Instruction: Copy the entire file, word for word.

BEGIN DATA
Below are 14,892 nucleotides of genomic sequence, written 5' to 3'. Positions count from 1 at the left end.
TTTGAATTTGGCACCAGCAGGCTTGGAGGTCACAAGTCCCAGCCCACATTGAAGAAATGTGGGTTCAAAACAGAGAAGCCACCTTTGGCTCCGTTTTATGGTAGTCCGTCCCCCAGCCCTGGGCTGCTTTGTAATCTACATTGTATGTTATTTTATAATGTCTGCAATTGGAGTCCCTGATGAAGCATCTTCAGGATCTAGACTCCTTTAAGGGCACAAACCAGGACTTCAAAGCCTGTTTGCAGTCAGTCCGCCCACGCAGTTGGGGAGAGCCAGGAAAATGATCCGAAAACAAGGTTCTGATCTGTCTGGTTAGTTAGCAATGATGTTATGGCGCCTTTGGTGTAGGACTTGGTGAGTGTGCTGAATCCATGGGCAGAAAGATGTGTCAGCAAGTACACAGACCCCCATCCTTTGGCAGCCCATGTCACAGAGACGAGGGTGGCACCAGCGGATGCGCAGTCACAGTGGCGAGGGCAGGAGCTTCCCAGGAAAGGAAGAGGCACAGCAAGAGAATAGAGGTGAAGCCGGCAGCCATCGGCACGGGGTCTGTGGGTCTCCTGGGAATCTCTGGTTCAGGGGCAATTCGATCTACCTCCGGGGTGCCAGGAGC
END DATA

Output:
Below are 14,892 nucleotides of genomic sequence, written 5' to 3'. Positions count from 1 at the left end.
TTTGAATTTGGCACCAGCAGGCTTGGAGGTCACAAGTCCCAGCCCACATTGAAGAAATGTGGGTTCAAAACAGAGAAGCCACCTTTGGCTCCGTTTTATGGTAGTCCGTCCCCCAGCCCTGGGCTGCTTTGTAATCTACATTGTATGTTATTTTATAATGTCTGCAATTGGAGTCCCTGATGAAGCATCTTCAGGATCTAGACTCCTTTAAGGGCACAAACCAGGACTTCAAAGCCTGTTTGCAGTCAGTCCGCCCACGCAGTTGGGGAGAGCCAGGAAAATGATCCGAAAACAAGGTTCTGATCTGTCTGGTTAGTTAGCAATGATGTTATGGCGCCTTTGGTGTAGGACTTGGTGAGTGTGCTGAATCCATGGGCAGAAAGATGTGTCAGCAAGTACACAGACCCCCATCCTTTGGCAGCCCATGTCACAGAGACGAGGGTGGCACCAGCGGATGCGCAGTCACAGTGGCGAGGGCAGGAGCTTCCCAGGAAAGGAAGAGGCACAGCAAGAGAATAGAGGTGAAGCCGGCAGCCATCGGCACGGGGTCTGTGGGTCTCCTGGGAATCTCTGGTTCAGGGGCAATTCGATCTACCTCCGGGGTGCCAGGAGC